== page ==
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Reviewed by:
  • Mark Twain among the Indians and Other Indigenous Peoples by Kerry Driscoll
  • Joseph L. Coulombe
Kerry Driscoll, Mark Twain among the Indians and Other Indigenous Peoples. Oakland: U of California P, 2018. 448 pp. Cloth, $95; paper, $34.95; e-book, $95.

Kerry Driscoll’s book is a well-researched and meticulous analysis of Twain’s treatment of Indigenous peoples. It covers Twain’s early writings in Missouri and Nevada, spends considerable time on Roughing It and “The Noble Red Man,” explores his shifting positions on Natives after moving east, and ends with his commentary on Indigenous peoples in Australia and New Zealand. Describing her own book as “a work of literary archaeology” (7), Driscoll uses letters, marginalia, notebooks, laws, newspaper reports, and historical events to reconstruct helpful interpretive contexts— including the familial, literary, regional, and transnational— in order to better understand Twain’s anti-Indian biases. Driscoll rejects “the notion of a strict linear progression in the writer’s convictions; rather . . . the change was uneven, proceeding in fits and starts. Contradictions abound and are never fully reconciled” (9). Thus, while she [End Page 104] makes no radical new pronouncements about Twain’s prejudice, Driscoll uncovers reams of fascinating materials to help understand what shaped not only Mark Twain but also the American West and the United States.

Driscoll is at her best when outlining historical contexts and literary connections. For example, she describes how a Missouri senator introduced a bill that “ushered in an era of ethnic cleansing so thorough that no federally recognized tribes or reservations exist within Missouri today” (16–17). The senator’s name was Thomas Hart Benton, whom, she then points out, Tom Sawyer describes as “the greatest man in the world” (16). Driscoll also connects Twain’s vitriol toward Indians to the family stories that his mother Jane Lampton Clemens shared about her experiences and those of her own mother, writing that Twain “may have inherited and uncritically accepted her bias against them” (25). In addition, Driscoll explores possible antecedents for the character “Injun Joe” and contrasts Twain’s derogatory depiction of “savages” against his propensity to “play Indian,” a tendency shared by Tom Sawyer.

Readers of Western American Literature will especially appreciate chapter two, “Blind in Nevada: Early Perceptions of Indians in the West.” Driscoll uses multiple documents, including Sarah Winnemucca Hopkins’s autobiography, to recount the 1861 Pyramid Lake War, which occurred immediately before Twain arrived in Nevada, and the 1862 Owens Valley Indian War. While Twain’s letters show his awareness of these wars, the first of which was begun by white men who imprisoned and raped several Native women, Twain shows little public concern for Native peoples. Instead he focuses on the West as a “bucolic” place of “carefree comraderie” (68), which, Driscoll demonstrates, stands in stark contrast to the memories of his companion, Judge Oliver, who described their trip as filled with reminders of the recent violence. Likewise, Driscoll contrasts Twain’s attitudes about Native dispossession with those of Dan De Quille, Warren Wasson, Jacob Lockhart, Bret Harte, and his brother Orion. In subsequent chapters, Driscoll examines the context and meaning of Twain’s “The Petrified Man” hoax, the male bonding of the white miners’ club “The Pah-Utes,” and the racialized [End Page 105] and sexualized fear that informs Huck Finn and Tom Sawyer among the Indians.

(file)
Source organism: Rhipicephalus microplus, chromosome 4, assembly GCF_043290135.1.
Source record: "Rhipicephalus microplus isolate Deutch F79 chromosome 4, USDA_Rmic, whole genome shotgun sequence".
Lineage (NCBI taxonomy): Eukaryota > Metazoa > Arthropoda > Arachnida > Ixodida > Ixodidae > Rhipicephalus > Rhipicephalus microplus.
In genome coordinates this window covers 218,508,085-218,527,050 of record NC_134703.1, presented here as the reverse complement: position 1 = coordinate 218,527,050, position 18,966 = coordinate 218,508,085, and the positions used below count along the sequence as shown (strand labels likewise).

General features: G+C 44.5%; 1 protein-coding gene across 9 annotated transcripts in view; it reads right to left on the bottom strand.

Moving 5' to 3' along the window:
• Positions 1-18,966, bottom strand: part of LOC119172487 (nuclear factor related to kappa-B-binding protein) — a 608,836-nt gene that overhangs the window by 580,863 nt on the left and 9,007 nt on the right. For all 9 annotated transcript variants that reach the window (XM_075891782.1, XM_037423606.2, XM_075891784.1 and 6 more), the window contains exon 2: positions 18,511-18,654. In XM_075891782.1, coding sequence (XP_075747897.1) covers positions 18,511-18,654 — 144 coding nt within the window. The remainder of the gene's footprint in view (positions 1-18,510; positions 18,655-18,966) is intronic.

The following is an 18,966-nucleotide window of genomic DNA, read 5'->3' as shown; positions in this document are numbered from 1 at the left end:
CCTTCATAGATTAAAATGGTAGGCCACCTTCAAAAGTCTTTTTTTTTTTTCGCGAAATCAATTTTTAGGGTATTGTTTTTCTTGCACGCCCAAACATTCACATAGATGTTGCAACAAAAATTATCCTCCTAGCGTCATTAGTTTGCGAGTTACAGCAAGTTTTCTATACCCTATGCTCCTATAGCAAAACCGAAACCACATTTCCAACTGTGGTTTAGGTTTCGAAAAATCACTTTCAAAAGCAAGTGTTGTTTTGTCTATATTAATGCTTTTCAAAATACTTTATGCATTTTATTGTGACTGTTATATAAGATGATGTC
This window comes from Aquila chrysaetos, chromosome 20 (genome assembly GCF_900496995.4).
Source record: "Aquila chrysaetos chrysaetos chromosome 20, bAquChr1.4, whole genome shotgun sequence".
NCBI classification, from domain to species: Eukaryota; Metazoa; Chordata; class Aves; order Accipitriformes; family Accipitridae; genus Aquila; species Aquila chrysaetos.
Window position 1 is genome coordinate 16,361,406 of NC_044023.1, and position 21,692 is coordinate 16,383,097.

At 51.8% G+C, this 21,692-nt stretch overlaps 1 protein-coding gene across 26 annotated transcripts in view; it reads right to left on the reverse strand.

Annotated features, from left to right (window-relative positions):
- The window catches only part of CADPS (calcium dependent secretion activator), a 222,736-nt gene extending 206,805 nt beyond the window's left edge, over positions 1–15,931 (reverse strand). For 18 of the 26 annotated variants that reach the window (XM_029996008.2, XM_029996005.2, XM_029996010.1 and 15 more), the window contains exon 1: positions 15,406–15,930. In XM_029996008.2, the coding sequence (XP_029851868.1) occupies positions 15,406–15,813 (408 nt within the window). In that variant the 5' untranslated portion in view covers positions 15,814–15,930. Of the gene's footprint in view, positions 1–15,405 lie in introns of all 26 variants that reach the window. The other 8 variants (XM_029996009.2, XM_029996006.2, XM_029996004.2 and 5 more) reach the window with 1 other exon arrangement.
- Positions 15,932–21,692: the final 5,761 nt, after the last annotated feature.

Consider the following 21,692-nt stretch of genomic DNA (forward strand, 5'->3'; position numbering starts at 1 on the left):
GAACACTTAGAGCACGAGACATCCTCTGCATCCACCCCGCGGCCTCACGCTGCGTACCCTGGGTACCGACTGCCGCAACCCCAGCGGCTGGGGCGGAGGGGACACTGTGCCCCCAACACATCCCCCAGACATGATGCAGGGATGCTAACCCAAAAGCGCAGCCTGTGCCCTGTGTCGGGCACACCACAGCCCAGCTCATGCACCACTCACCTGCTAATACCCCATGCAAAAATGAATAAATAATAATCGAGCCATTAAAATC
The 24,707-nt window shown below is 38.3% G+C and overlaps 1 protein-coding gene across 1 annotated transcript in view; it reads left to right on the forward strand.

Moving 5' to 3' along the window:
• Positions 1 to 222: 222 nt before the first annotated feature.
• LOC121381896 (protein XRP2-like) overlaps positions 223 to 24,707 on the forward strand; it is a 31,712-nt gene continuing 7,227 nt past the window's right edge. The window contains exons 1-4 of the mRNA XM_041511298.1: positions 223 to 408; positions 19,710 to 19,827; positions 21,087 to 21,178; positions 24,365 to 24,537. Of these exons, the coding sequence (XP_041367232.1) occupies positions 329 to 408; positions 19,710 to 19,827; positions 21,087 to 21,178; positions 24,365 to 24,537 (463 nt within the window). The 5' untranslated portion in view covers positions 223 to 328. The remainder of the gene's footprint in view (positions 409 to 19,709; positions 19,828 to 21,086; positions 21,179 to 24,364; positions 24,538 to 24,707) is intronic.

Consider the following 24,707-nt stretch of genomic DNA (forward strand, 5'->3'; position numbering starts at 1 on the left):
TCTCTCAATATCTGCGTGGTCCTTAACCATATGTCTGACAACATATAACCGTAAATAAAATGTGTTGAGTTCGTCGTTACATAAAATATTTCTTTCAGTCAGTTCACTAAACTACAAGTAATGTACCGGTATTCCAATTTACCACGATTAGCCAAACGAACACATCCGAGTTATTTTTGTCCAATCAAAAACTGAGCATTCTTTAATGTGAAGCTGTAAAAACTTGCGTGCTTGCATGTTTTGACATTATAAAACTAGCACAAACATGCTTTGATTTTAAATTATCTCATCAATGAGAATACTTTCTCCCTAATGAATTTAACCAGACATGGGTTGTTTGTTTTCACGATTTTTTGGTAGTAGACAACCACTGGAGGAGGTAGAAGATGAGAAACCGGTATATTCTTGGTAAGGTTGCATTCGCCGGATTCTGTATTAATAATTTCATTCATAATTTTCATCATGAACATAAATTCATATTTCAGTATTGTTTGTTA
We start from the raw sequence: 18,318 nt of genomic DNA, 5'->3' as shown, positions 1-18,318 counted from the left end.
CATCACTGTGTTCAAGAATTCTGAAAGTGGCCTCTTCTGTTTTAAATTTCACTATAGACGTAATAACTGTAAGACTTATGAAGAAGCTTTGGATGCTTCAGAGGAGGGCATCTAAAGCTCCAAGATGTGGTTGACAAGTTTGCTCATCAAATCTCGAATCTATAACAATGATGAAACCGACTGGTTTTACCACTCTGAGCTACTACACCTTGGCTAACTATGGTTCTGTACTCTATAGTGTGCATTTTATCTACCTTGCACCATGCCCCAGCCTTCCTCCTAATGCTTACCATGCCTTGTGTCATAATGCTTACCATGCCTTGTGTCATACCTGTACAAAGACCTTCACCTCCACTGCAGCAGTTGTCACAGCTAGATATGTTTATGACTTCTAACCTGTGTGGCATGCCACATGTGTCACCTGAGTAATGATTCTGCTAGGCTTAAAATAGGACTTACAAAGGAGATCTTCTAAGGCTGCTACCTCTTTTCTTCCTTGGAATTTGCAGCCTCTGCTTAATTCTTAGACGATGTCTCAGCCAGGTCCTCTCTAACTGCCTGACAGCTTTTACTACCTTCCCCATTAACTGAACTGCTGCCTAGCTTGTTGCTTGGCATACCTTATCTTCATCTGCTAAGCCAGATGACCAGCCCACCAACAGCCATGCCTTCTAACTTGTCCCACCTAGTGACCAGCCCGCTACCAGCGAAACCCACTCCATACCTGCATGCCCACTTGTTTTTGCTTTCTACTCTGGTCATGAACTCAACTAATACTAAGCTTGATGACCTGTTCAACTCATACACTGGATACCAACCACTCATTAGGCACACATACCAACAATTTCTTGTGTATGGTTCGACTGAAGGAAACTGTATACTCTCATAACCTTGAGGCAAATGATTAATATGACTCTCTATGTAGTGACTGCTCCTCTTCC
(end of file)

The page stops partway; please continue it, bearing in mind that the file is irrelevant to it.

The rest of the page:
Driscoll deserves praise for her high level of scholarly sleuthing; she leaves few stones unturned. That said, she also creates inconsistencies that are hard to ignore. For example, after informing readers that the term “Digger” is a racial epithet “invented by Anglo-Saxon settlers,” which is “in many ways comparable to nigger” (110), she uses the term in the same chapter, repeatedly referencing “the Digger tribes of the Great Basin” (118). She also struggles with a dilemma faced by many scholars: how to characterize an admired author who also advocates abhorrent policies, such as exterminating Natives. While Driscoll exposes Twain’s racism— asserting that “he never succeeded in fully exorcising this racial animus” (13)— she also defends “our nation’s greatest storyteller” against charges that he’s an “absolute Indian hater” because he wrote a letter against a bounty...


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pp. 104-106
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